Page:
Directed by John Boorman (Deliverance ’72, Zardoz ’74), Exorcist II: The Heretic reunites Linda Blair as Regan MacNeill, Max Von Sydow as Father Merrin and Kitty Winn as Sharon Spencer. It also stars legends Richard Burton as Father Philip Lamont, Louise Fletcher as Dr. Gene Tuskin and James Earl Jones as Older Kokumo. What a cast!
Lamont, unofficially investigating Merrin’s death, wishes to question Regan but is refused permission by her doctor, Tuskin. Later he witnesses Regan and Tuskin using Tuskin’s machine which hypnotises both participants and links their minds; when things go wrong, Lamont takes Regan’s place and links his own mind with Tuskin and sees Merrin and the possessed Regan (in a newly filmed scene, not footage from the original) and realises the demon is still inside her.
Regan is troubled by repressed memories and dreams of ‘flying’ to Africa and a plague of locusts. Lamont once again uses Tuskin’s machine, this time linking minds with Regan herself and we learn more about Merrin’s time in Africa where he was involved in the exorcism of a boy, Kokumo (Joey Green), also possessed by Pazuzu, the demon which possessed Regan in the first film. He also confronts Kokumo as a man in the vision.
Realising Kokumo is still alive, Lamont travels to Africa to find him. While there his mind is still linked with Regan’s. Anyway, I’ll leave my description of the plot there. Does Lamont meet Kokumo? What happens when he returns to Regan? You’ll have to check it out.
The plot is deliciously strange. The cast, as I said, is phenomenal. The soundtrack is superb, really superb. The whole film was shot in various parts of the USA (including the scenes in Africa) but looks expensive and has a certain rich, epic quality throughout; we even revisit those famous steps and the house where the exorcism in the original film took place. The effects are great too if you account for the age of the film, this was the 70s! But the real highlight of the whole thing for me is the script, check this out: Regan, at one point, possessed by Pazuzu, tells Lamont, “No! Once the wings have brushed you, you’re mine forever!” I’m not just talking about this one quote though, the whole script is littered with wonderfully loopy statements that I thoroughly enjoyed.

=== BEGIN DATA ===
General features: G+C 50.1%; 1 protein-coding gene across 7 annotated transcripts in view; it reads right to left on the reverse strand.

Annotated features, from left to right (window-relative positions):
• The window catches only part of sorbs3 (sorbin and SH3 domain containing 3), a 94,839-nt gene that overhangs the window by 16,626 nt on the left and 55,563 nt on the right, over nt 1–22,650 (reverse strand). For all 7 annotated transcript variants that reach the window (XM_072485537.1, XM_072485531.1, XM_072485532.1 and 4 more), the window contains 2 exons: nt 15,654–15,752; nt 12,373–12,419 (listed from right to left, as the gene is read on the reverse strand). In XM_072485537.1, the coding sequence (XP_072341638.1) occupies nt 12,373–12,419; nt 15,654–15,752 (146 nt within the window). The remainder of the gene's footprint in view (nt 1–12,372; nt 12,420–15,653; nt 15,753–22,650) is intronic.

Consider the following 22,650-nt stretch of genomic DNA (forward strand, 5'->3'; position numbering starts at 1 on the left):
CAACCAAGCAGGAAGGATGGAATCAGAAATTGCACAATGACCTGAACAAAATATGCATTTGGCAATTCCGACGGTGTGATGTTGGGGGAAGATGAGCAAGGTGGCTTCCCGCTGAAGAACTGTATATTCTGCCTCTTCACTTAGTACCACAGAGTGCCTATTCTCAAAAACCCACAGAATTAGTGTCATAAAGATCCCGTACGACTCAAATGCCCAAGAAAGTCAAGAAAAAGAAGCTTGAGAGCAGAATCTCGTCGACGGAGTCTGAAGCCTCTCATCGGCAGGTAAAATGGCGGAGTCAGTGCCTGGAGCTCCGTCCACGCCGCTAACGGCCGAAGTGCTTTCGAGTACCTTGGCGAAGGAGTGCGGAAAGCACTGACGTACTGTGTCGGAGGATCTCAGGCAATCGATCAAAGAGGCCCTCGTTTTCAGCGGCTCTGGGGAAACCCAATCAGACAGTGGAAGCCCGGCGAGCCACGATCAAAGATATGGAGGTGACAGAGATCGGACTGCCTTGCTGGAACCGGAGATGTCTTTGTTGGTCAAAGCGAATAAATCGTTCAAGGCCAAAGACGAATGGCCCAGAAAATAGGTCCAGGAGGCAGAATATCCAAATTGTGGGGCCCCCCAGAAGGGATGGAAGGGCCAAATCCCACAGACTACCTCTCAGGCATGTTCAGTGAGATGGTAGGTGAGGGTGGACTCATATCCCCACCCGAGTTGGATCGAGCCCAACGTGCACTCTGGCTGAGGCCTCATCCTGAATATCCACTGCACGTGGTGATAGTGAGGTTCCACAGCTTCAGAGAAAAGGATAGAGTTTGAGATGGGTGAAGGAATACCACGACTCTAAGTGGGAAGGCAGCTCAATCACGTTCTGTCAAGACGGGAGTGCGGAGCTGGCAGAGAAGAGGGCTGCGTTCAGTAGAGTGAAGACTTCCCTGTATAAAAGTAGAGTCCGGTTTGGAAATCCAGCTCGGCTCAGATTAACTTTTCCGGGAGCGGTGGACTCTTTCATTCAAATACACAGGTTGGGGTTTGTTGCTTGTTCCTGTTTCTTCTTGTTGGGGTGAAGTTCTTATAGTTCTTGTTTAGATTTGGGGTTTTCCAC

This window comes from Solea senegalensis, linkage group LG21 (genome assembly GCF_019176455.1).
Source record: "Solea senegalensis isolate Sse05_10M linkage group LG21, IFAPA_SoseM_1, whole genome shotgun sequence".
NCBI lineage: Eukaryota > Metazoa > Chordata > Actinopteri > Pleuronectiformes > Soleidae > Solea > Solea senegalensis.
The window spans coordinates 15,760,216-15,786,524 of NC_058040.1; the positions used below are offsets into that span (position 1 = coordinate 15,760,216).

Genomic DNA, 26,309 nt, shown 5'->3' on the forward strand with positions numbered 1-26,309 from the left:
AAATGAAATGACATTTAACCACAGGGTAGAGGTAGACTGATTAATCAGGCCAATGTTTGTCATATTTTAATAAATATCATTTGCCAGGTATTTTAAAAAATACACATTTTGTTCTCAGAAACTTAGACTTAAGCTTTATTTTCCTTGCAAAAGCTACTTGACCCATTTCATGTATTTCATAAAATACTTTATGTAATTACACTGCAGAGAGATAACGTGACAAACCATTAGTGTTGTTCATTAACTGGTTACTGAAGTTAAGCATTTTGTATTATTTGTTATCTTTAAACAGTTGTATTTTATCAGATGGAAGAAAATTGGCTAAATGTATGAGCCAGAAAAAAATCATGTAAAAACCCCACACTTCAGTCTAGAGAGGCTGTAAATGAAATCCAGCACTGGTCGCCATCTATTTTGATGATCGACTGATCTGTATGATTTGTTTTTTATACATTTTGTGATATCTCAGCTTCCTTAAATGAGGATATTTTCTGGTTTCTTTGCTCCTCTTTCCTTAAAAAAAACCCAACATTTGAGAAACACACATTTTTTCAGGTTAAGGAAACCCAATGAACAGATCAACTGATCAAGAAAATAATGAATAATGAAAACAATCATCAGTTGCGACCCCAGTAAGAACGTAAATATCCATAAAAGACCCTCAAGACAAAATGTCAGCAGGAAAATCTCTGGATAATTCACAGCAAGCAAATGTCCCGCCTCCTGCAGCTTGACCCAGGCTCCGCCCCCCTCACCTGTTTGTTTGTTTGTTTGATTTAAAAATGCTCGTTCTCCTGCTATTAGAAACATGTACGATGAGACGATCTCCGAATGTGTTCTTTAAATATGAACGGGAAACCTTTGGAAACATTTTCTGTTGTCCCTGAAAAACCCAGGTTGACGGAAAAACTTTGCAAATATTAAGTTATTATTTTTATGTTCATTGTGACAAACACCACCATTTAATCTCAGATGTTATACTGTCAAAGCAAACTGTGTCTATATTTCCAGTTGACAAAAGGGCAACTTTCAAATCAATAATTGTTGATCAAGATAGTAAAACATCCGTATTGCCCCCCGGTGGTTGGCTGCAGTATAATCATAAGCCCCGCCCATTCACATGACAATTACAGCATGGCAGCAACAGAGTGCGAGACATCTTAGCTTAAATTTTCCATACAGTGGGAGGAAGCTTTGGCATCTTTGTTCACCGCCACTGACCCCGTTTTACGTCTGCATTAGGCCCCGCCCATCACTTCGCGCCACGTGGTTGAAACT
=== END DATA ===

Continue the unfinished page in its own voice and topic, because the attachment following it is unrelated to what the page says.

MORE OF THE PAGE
Is this the sequel The Exorcist ’73 deserved? I mean, the original is the greatest horror film of all time. Blatty’s actual sequel Legion, adapted for the screen as The Exorcist III ’90, is the creator’s true vision. So what is this? I read somewhere that Boorman didn’t even like the original film. Well, I’ll tell you what this is. It’s bloody brilliant.